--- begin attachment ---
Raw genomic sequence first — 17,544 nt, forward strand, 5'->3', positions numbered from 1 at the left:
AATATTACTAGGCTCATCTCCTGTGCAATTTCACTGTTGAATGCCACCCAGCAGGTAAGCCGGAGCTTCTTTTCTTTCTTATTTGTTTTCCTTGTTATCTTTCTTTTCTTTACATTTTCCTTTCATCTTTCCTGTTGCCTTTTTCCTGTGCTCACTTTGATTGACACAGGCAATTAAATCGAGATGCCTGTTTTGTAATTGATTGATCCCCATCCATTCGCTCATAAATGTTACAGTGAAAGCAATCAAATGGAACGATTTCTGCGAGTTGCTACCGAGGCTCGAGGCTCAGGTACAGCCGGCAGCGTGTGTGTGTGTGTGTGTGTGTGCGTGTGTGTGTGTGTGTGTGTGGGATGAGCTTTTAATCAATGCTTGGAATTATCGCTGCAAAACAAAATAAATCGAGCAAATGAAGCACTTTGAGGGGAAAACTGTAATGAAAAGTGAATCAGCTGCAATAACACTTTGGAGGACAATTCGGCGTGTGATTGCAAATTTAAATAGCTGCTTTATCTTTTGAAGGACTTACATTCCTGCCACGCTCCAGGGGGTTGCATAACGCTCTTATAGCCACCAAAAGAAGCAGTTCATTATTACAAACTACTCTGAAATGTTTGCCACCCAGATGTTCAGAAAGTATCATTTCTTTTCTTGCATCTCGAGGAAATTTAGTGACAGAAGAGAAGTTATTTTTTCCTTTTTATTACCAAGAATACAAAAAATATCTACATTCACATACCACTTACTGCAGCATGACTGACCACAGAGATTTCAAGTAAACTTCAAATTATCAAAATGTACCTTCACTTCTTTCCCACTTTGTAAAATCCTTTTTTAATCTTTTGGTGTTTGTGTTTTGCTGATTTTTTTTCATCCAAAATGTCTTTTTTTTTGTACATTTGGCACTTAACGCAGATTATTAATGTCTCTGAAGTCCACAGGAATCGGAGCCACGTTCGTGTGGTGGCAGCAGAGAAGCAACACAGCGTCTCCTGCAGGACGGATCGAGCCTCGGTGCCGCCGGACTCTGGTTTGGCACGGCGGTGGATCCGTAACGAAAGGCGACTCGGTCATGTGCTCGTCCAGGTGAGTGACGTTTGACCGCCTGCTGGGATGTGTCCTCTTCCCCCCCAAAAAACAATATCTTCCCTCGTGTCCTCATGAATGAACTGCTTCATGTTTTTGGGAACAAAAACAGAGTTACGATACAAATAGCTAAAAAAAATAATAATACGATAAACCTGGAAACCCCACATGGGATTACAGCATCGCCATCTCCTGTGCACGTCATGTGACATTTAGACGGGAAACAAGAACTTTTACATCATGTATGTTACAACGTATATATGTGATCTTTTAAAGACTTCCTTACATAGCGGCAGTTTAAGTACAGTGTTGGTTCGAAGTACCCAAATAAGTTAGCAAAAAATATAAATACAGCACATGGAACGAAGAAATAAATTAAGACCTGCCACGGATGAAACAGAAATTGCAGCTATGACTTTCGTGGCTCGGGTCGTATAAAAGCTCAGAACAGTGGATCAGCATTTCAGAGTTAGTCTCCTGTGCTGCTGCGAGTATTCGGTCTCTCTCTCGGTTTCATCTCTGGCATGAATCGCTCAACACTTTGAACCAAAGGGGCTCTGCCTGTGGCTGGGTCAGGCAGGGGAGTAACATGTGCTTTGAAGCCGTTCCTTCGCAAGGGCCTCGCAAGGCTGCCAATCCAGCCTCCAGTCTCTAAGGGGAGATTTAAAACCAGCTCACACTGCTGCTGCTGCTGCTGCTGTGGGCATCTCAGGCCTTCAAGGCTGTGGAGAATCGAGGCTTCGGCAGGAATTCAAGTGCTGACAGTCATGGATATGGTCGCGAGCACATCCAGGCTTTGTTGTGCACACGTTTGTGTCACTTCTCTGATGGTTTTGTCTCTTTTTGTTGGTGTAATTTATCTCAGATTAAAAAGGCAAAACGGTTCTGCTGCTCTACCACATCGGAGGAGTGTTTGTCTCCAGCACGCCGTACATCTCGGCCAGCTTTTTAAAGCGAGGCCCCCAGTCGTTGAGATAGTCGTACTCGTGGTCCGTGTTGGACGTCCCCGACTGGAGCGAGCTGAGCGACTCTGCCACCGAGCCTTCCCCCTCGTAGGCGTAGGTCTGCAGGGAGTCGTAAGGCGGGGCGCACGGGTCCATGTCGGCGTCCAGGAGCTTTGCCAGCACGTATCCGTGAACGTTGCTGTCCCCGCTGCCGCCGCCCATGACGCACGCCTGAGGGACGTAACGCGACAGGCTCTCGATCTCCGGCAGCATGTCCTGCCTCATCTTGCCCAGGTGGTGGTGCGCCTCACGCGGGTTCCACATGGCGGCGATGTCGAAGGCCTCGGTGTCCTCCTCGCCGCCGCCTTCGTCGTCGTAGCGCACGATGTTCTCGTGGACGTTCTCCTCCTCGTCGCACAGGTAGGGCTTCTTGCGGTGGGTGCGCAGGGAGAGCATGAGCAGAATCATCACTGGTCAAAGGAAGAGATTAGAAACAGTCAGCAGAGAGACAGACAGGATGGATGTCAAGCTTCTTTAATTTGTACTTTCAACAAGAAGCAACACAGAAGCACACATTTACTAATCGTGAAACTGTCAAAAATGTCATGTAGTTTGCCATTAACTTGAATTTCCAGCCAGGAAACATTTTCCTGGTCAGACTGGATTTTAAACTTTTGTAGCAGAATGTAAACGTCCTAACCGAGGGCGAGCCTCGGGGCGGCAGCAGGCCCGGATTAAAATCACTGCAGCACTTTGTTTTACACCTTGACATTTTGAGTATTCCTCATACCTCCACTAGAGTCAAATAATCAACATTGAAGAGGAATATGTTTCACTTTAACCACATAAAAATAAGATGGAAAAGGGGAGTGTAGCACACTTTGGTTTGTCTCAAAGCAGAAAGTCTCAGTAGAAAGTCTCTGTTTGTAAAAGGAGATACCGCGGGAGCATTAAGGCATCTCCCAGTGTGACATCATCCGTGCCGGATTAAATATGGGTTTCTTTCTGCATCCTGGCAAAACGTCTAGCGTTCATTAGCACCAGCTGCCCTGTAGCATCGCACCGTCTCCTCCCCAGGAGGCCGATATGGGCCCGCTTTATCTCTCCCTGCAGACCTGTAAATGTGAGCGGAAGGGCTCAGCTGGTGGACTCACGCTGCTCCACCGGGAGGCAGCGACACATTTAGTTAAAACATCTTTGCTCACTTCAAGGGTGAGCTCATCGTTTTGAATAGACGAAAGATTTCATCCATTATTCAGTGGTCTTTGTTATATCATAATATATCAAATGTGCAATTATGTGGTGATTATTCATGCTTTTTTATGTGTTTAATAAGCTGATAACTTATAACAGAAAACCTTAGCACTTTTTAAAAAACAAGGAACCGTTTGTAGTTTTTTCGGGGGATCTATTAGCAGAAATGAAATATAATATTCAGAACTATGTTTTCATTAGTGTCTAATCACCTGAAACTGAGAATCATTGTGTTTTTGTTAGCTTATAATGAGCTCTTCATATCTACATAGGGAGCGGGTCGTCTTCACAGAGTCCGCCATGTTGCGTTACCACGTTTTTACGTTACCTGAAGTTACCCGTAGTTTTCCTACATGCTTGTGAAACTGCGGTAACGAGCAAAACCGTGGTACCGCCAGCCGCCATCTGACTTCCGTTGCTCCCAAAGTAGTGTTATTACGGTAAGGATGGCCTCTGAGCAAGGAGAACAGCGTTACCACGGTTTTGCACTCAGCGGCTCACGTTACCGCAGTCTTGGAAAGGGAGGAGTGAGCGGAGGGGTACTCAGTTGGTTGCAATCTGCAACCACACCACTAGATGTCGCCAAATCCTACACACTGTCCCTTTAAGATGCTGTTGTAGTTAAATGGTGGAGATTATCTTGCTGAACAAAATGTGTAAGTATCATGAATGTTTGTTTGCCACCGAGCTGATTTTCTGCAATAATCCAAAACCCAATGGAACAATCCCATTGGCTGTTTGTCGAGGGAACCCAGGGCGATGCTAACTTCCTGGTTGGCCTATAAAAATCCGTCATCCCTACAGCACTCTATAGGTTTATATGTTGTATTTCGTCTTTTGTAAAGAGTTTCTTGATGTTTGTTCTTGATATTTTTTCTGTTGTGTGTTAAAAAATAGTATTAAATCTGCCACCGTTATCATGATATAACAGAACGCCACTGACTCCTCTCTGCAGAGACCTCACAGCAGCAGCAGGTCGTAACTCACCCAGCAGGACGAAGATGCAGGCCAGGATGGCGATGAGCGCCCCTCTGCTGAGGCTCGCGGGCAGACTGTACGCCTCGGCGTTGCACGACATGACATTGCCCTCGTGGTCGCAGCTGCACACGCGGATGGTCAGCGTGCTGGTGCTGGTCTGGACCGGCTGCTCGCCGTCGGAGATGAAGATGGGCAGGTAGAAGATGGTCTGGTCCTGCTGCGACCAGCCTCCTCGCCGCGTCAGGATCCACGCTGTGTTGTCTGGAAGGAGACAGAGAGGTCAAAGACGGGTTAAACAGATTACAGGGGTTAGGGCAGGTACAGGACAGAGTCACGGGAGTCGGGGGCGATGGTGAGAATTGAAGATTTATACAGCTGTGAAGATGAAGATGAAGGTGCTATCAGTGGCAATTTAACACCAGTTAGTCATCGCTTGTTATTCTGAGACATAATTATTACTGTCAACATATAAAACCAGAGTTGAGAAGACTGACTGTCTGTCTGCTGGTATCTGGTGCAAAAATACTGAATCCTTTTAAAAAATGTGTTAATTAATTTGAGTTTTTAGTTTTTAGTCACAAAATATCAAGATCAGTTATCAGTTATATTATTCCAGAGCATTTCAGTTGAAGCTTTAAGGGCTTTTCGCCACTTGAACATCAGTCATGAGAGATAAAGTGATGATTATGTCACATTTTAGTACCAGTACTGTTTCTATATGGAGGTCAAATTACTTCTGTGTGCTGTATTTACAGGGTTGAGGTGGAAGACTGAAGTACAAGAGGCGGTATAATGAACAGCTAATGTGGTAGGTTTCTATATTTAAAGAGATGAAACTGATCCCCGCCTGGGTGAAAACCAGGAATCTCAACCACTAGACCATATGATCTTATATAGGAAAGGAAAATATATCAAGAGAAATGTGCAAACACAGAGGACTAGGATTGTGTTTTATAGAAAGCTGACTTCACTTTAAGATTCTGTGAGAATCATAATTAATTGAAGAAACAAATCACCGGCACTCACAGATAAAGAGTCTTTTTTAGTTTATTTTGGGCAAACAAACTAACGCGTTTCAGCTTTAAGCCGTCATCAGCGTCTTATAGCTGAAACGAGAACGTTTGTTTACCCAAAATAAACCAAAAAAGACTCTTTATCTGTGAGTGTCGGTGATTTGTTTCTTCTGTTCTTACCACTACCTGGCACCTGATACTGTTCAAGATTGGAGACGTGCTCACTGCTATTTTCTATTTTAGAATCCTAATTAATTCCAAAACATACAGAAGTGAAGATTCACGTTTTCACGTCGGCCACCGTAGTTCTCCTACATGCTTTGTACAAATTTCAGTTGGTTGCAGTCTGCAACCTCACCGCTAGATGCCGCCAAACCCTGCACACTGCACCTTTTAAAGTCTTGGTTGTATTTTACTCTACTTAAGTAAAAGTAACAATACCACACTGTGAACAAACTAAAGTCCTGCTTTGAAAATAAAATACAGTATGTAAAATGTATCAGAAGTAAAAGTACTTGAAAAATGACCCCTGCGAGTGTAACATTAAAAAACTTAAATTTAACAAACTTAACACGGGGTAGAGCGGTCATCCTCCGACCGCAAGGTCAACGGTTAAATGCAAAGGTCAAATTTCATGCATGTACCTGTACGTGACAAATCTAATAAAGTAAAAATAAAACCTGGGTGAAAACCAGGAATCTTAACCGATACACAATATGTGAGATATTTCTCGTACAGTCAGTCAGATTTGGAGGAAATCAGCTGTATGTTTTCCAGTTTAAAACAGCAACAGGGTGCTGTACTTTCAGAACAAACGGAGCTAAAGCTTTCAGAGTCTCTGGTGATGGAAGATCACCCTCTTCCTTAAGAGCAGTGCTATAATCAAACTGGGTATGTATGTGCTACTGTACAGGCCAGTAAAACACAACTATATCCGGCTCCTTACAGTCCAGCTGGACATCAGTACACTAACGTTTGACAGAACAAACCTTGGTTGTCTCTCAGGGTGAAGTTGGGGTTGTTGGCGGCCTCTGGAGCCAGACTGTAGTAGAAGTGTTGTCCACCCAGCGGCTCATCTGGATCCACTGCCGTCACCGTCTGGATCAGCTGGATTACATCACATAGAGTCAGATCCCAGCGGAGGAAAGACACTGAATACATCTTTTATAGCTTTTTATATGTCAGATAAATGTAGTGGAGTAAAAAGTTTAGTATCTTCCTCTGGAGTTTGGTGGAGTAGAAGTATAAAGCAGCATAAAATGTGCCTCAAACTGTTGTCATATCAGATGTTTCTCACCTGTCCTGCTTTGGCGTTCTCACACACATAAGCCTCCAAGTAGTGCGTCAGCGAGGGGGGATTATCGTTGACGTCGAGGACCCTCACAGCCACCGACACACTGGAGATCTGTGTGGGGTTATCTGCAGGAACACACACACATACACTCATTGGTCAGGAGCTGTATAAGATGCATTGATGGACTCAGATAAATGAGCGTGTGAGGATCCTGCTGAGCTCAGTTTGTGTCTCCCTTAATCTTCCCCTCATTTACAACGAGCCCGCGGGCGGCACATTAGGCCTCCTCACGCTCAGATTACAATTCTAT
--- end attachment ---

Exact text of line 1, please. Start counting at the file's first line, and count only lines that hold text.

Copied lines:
Raw genomic sequence first — 17,544 nt, forward strand, 5'->3', positions numbered from 1 at the left: